Reference Number: ST0005
Details of the apprenticeship standard and occupational profile:
Adult Care Workers are the frontline staff who help adults with care and support needs to achieve their personal goals and live as independently and safely as possible, enabling them to have control and choice in their lives.
Job titles might include:
Care Assistant, Care Worker, Support Worker, Personal Assistant, Relief Team Worker, Support Worker – Supported Living, Key Worker in Residential Settings, Key Worker in Domiciliary Services, Key Worker in Day Services, Home Care Support Worker, Substance Misuse Worker, Learning Disability Support Worker, Mental Health Support Worker, Mental Health Outreach Worker and Re-enablement Worker.
To work in care is to make a positive difference to someone’s life when they are faced with physical, practical, social, emotional or intellectual challenges. Adult Care Workers need to have the right values and behaviours developing competences and skills to provide high quality compassionate care and support. They are the frontline staff who help adults with care and support needs to achieve their personal goals and live as independently and safely as possible, enabling them to have control and choice in their lives which is at the heart of person centered care.
Job roles are varied and determined by and relevant to the type of the service being provided and the person supported. Adult Care Workers may work in residential or nursing homes, domiciliary care, day centres, a person’s own home or some clinical healthcare settings.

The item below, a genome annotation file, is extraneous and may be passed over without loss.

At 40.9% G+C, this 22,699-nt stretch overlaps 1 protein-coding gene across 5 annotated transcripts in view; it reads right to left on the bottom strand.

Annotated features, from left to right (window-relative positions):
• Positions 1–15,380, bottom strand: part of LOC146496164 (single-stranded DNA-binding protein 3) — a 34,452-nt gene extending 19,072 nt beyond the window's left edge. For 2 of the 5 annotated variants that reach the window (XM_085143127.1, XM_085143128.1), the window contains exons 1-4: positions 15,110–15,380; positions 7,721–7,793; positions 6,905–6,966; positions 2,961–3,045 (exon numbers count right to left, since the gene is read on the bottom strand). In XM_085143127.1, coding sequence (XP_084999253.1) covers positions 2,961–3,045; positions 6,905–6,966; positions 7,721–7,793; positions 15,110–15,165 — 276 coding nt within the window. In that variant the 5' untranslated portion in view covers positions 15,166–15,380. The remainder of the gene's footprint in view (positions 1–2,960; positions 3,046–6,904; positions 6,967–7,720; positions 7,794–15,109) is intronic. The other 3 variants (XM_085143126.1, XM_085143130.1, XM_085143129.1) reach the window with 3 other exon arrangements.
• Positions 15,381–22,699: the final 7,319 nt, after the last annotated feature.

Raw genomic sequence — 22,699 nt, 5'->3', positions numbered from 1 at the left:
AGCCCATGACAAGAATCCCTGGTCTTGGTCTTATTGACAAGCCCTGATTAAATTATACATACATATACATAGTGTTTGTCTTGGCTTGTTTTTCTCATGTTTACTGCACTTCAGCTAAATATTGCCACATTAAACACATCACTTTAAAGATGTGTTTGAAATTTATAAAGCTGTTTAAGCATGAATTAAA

Personal assistants do the same job as an Adult Care Worker and work directly for one individual usually within their own home. Working with people, feeling passionate about supporting and enabling them to live a more independent and fulfilling life is a rewarding and worthwhile job that provides excellent career opportunities.
The personal attributes and behaviors expected of all Adult Care Workers carrying out their roles duration:
- Care – is caring consistently and enough about individuals to make a positive difference to their lives
- Compassion – is delivering care and support with kindness, consideration, dignity and respect
- Courage – is doing the right thing for people and speaking up if the individual they support is at risk
- Communication – good communication is central to successful caring relationships and effective team working
- Competence – is applying knowledge and skills to provide high quality care and support
- Commitment – to improving the experience of people who need care and support ensuring it is person centered
|Duration of Apprenticeship||12 months (this does not include EPA)|
|EPA Components||1. Situational Judgement Test|
2. Professional discussion
Before going forward for End-point Assessment, the apprentice must:
The EPA period should only start once the employer is satisfied that the apprentice is consistently working at or above the level set out in the occupational standard, that is to say they have achieved occupational competence. In making this decision, the employer may take advice from the apprentice’s training provider(s), but the decision must ultimately be made solely by the employer.
Apprentices must not be put forward for their End-point Assessment before they are ready.
Further information can be found at the Institute for Apprenticeships & Technical Education (IfATE) webpage – https://www.instituteforapprenticeships.org/apprenticeship-standards/adult-care-worker-v1-1